This page has a little blurb about Paloma Faith, one of my favourite singers. She says in the interview she has just gotten into letter writing and shows some of her letter writing sets. I thought that was really cool that she took the time to write letters having such a hectic life and I wrote and told her so. I was very surprised to get an autographed photo in the mail as a thank you for my letter.

I also write quotes about letters and writing in between my scraps. I collect those too. I'm a bit of a paper pack rat. Ah, but it's fun and even if it's addicting it isn't fattening and besides there are worse habits so I'm not worried.

I don't do one page at a time, the scraps go in randomly and I keep adding until a page is full.  There are so many things to include and so I just go with the flow and add the elements as they fit into the available spaces.  It's a very random process.

I'd like to add colour to my book but I don't paint and don't have a clue about where to start. I don't think the pages of this particular book would stand being painted as they are thin and just meant to be written on but later on I'd like dabble a little with paint and just take it up another level.

In any case, I like how the book is coming along and never thought I would have enough bits and pieces to actually fill a whole book, but I'm actually nearly ready to move onto the next book! I've got my eye on a book for volume 2 already...and a bigger book at that because some of the goodies I have are just a bit too large to add to the current book.

What's in your smash book?

Wednesday, 10 September 2014


This past month has been slow in the incoming mail department which is pretty sad for someone who loves getting mail. Still, it's always a great mail day when there is something other than bills and ads in the post for me. Yesterday I got this lovely stack of mail.
Swop-bot keeps me busy with little projects from time to time. As I mentioned in my last post I made a stationery kit for my partner. I received the kit my partner made for me this week and I love it! It was very thoughtfully put together and I have already begun using the contents. My favourite thing in the kit was the personalized swap cards she made for me.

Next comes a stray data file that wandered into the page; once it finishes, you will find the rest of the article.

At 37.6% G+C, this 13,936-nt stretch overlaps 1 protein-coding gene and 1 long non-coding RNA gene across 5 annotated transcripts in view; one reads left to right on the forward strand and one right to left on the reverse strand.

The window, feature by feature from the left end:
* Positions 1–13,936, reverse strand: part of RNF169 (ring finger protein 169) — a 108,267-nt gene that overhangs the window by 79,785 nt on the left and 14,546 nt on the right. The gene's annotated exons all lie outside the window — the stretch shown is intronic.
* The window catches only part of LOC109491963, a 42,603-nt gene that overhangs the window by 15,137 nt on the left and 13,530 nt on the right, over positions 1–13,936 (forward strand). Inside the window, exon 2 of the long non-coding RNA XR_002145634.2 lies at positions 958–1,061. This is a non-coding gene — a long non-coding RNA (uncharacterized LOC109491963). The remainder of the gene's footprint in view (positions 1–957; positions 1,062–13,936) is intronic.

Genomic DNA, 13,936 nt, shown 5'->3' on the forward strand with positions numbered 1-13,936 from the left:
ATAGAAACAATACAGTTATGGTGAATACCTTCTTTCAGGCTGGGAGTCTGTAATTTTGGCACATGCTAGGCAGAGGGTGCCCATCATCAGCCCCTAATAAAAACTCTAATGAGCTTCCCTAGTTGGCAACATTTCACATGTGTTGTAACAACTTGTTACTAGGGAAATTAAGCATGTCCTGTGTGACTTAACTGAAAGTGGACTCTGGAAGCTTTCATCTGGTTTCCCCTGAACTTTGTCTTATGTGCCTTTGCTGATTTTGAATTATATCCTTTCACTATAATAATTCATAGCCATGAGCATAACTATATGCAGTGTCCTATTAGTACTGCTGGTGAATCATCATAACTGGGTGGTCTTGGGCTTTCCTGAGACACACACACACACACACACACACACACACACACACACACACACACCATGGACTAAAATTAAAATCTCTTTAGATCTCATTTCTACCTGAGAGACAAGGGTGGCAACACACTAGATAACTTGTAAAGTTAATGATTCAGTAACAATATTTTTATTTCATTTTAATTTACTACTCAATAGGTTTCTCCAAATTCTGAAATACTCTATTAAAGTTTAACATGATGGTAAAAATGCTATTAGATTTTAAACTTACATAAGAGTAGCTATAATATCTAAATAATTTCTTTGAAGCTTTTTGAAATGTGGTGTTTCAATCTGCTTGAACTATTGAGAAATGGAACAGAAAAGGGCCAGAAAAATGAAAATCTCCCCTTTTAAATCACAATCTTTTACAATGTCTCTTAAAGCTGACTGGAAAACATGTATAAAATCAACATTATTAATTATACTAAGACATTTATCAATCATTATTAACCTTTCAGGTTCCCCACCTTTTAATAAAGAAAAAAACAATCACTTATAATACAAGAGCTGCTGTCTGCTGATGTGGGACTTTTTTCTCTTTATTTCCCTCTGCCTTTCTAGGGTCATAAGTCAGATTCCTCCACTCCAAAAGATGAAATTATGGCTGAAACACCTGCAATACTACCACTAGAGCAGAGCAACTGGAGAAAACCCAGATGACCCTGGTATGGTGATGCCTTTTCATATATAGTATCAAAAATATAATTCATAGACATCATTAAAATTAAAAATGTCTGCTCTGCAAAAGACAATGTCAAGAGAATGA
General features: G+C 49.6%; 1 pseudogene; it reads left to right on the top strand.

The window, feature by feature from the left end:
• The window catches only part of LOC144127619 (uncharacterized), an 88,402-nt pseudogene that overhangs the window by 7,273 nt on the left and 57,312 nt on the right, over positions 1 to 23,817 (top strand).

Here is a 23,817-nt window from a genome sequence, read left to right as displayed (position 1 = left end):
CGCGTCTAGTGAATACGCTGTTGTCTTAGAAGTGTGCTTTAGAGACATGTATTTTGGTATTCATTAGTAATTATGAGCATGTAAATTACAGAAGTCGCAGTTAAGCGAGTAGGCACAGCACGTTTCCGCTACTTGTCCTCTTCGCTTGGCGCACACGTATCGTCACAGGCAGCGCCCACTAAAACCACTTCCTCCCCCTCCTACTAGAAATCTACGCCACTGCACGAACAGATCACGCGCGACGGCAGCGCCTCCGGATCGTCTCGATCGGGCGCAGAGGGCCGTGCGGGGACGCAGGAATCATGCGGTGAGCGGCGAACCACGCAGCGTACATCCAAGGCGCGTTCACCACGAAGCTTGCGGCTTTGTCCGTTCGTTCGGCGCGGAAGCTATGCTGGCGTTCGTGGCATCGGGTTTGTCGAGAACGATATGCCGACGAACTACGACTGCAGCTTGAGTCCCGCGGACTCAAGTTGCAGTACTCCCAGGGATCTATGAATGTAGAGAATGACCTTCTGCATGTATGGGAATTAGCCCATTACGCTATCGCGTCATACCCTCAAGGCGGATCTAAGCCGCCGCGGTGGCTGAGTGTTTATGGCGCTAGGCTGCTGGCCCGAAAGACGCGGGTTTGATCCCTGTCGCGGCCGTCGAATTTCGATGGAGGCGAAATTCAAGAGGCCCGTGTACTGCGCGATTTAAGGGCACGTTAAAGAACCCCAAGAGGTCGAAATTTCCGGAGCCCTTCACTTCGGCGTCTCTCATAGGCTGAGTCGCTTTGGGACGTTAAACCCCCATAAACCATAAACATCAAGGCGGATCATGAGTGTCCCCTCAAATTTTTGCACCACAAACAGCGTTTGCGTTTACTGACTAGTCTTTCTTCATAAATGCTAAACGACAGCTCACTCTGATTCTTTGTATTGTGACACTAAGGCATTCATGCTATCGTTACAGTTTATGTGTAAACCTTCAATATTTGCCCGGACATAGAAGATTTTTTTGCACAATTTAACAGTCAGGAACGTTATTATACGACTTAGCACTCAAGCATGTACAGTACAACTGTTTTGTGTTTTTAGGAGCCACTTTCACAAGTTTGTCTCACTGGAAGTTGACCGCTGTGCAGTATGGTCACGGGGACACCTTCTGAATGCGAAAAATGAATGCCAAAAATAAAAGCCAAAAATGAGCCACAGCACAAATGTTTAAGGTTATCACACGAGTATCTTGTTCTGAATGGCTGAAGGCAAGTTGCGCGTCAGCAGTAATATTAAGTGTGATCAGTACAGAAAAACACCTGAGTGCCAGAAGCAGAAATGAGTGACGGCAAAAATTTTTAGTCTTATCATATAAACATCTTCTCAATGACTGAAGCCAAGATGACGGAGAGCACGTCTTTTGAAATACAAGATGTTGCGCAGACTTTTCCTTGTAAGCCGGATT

Swaps also feed my stamp collection. I've been collecting stamps since I was about 7. My father is a big collector and that is how I got started. I also inherited my late mother-in-law's collection which consisted of about 7 cartons. It took quite a long time to sort. Mostly it was used stamps she had amassed. It seemed like everyone she ever met was saving stamps for her so the process of sorting things by country and then soaking them off the paper and putting them in albums took a very long time. I've still got things to go through, but the bulk of the collection is now organized. Midway through my sorting, my son took an interest in collection and that makes me happy. He'll take on the collection next.

I got this fabulous swap from Stacy in the United States. I think her mail art is great, especially since she incorporated some of my hobbies and favourite colours in her work. I keep the envelope on my desk for inspiration. I'm still a relative newby to mail art. My envelopes are not as developed as Stacy's but I'm working on it.
Collage is my number one mail art form as you can see here from this Alice in Wonderland themed postcard I did a while ago.
Back of postcard

front of postcard

Today while I was writing this I got three more stamp swaps and my partners added so many nice extras I thought I would show you those as well.

Monday, 8 September 2014

Finding Miss Write

What makes a good pen pal? I think every one of us, at some time or another, searches for that perfect pal. One whose letters we anticipate, and with whom we find an easy rapport.